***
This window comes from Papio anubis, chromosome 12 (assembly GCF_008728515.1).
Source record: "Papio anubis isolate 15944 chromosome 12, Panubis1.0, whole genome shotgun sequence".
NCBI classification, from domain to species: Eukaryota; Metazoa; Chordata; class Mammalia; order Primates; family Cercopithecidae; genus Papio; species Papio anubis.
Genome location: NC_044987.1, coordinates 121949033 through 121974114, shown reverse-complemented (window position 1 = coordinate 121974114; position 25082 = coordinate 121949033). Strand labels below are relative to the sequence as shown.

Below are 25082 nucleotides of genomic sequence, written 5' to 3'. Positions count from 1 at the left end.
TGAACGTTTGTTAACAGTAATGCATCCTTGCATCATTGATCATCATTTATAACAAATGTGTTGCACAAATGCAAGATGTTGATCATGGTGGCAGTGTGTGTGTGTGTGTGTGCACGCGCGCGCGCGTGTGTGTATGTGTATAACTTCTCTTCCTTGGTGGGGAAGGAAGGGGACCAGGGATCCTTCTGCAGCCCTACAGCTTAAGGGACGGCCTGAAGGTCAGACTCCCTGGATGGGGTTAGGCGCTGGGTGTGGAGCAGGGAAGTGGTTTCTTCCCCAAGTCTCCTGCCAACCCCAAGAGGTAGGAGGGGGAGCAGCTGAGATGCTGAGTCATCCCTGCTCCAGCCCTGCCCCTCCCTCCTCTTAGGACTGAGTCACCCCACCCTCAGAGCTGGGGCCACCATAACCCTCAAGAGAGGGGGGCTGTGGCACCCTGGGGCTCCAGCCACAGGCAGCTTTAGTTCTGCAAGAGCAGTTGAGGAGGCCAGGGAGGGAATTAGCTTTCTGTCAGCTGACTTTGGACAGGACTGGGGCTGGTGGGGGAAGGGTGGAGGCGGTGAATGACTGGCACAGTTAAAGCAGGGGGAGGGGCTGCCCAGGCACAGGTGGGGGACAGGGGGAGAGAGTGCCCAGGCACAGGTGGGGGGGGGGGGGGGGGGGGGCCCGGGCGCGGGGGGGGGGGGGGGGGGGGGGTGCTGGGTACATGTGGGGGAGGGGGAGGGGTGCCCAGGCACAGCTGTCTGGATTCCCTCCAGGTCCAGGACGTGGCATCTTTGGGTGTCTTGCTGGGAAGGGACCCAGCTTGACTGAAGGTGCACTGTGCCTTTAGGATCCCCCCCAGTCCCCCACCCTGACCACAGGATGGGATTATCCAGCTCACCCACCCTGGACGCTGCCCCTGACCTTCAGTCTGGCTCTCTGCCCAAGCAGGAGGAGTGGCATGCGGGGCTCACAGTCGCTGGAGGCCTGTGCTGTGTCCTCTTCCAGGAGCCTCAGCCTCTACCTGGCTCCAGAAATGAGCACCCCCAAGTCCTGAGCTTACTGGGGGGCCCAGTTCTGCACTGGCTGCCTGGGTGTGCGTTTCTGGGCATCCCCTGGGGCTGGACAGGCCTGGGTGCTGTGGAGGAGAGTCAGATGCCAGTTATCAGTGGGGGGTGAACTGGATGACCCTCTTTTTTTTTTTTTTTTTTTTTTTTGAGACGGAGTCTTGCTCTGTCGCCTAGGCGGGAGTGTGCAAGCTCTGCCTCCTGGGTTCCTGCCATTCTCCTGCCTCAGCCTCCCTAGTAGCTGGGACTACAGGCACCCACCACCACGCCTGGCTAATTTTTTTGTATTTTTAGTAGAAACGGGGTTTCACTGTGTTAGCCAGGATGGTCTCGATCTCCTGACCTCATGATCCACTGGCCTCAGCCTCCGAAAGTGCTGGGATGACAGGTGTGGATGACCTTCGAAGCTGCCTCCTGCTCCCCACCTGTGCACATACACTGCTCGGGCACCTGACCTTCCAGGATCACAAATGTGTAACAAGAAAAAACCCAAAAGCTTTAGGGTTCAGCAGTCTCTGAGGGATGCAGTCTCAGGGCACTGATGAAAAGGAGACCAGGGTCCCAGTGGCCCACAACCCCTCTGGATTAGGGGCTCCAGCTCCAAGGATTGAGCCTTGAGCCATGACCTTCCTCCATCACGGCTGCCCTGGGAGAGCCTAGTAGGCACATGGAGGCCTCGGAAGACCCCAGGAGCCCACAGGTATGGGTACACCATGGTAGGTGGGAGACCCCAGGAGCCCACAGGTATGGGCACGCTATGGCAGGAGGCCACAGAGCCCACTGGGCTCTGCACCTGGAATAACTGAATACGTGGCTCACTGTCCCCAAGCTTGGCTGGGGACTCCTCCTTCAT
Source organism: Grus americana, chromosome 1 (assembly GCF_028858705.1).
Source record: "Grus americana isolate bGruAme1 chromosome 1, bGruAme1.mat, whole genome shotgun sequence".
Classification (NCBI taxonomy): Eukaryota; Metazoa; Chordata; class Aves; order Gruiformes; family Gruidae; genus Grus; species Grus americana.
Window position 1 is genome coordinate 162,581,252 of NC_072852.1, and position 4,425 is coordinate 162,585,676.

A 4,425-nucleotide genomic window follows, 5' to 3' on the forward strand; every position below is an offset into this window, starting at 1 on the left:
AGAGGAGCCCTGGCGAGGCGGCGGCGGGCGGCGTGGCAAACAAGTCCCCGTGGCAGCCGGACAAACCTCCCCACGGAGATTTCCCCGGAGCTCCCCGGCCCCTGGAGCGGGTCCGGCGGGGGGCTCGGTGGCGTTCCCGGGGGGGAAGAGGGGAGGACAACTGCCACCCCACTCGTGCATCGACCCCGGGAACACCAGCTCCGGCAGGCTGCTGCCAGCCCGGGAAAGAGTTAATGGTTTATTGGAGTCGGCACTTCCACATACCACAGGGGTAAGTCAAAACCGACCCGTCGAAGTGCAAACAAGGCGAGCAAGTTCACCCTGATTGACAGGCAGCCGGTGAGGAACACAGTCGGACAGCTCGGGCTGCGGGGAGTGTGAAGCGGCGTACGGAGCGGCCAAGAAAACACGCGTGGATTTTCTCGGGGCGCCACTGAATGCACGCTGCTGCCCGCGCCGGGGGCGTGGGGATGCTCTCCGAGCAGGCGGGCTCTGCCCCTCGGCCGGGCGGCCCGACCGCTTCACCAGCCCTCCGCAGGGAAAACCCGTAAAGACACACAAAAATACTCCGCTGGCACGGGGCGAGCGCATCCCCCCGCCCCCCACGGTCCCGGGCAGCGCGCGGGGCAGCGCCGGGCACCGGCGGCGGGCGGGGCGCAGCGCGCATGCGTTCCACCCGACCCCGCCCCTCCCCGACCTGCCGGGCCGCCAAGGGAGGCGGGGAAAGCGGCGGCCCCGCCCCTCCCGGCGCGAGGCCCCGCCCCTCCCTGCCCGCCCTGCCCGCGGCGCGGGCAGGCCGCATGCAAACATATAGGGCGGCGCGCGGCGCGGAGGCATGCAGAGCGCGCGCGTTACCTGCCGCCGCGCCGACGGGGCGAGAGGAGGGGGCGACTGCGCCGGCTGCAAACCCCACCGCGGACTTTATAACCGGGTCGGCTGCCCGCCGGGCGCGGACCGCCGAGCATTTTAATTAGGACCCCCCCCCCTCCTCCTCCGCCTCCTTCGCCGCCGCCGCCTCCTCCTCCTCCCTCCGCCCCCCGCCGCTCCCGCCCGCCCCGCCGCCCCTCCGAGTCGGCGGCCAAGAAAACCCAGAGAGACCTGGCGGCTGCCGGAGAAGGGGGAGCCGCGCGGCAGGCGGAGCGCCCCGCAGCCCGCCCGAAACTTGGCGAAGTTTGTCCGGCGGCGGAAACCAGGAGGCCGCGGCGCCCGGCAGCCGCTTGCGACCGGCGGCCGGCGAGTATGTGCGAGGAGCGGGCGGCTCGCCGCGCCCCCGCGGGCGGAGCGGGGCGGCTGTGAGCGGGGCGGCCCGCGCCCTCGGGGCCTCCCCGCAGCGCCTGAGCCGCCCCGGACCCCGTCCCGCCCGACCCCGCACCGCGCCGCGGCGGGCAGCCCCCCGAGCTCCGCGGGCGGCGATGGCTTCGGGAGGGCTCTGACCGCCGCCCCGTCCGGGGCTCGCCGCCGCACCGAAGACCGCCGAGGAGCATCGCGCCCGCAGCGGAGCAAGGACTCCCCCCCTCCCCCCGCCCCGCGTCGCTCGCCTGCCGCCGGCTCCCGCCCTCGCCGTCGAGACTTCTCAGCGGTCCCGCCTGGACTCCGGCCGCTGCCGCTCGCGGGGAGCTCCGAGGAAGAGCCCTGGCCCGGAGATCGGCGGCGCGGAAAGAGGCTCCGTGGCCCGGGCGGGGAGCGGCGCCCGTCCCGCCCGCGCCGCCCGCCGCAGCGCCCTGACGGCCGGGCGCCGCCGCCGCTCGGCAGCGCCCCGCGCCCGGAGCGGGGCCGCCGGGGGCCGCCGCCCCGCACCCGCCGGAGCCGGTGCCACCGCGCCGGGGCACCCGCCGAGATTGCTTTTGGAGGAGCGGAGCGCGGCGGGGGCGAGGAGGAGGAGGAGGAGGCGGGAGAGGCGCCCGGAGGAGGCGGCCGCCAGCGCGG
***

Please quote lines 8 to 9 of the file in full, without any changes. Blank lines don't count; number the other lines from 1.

Source record: "Grus americana isolate bGruAme1 chromosome 1, bGruAme1.mat, whole genome shotgun sequence".
Classification (NCBI taxonomy): Eukaryota; Metazoa; Chordata; class Aves; order Gruiformes; family Gruidae; genus Grus; species Grus americana.